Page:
“This Court should reject the indefensible principle that a board majority can strip the judiciary of jurisdiction to determine whether or not a governed entity is unlawfully withholding information from an independent member of its governing board,” Knight writes.
In April 2015, McRaven said publicly that his intent was to keep Hall from undermining his authority to shut down further inquiry into a matter he had “adjudicated,” but three months later, UT settled on a different rationale it could better argue in court: that it was actually protecting student privacy.
What that means in effect is that UT redacted every single page of one 25,000-page investigatory record, and stripped another key database of backdoor admissions of almost all its information.
“McRaven has completely redacted all grade information, all test scores, and even such benign information as the applicants’ high schools and requested college majors,” Knight writes. “The redacted file is utterly meaningless.”
Well, it’s not utterly meaningless. Even that redacted information was enough for Watchdog to demonstrate that Powers’ backdoor system had gotten at least 764 undeserving applicants admitted over six years, not the 73 applicants cited in the Kroll report.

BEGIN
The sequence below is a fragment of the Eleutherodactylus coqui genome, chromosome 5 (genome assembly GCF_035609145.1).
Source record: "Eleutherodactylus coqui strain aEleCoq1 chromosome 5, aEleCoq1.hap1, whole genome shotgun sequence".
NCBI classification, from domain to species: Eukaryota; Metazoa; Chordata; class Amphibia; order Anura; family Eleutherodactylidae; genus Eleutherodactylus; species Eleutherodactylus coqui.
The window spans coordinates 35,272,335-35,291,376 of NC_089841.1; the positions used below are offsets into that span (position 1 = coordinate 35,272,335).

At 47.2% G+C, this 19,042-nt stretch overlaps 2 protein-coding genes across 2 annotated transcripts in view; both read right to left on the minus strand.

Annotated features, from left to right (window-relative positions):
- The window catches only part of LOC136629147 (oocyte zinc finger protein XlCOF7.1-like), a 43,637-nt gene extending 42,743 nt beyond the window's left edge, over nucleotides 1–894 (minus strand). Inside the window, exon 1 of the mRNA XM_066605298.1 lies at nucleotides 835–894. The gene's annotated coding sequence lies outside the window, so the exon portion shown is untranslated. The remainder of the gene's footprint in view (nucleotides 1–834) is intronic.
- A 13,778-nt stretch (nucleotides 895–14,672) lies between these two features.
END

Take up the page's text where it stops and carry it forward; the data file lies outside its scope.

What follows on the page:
But without names, it is impossible to tell from the record who is corrupt, even among board members and university officials still in place.
McRaven contends that Hall has no “legitimate education interest” in the material. Left unanswered by that contention are a couple of questions: If board members have no interest in admissions corruption, then who would? Why was an investigation conducted in the first place, only to be placed under wraps before anyone saw it?
McRaven takes that position because if he has the discretion to decide that question in general, then no matter how ridiculous his exercise of discretion, the court cannot find that he failed to obey the law.
Hall argues that McRaven has no discretion, that a regent’s interest in admissions and other university functions is created by state law, which assigns regents the duty to “set campus admission standards consistent with the institution’s role and mission.”
So, Knight writes: “No Board rule or vote can trump the legislature’s judgments.”
“This Court should not allow a nonsensical assertion by UT’s leadership — that a regent has no legitimate interest in information regarding favoritism in UT’s admission standards — to defeat regents’ right and responsibility to understand the issues entrusted to their oversight.”
The state Supreme Court has a mixed record on transparency issues.
But if the court decides that even the highest-ranking official of an institution can be locked out on any pretext, then Texas government could come to resemble Diocletian’s court, where inner room led onto inner room, and real power was forever exercised in mystery, somewhere beyond the next draped threshold.
Contact Jon Cassidy at email@example.com or @jpcassidy000.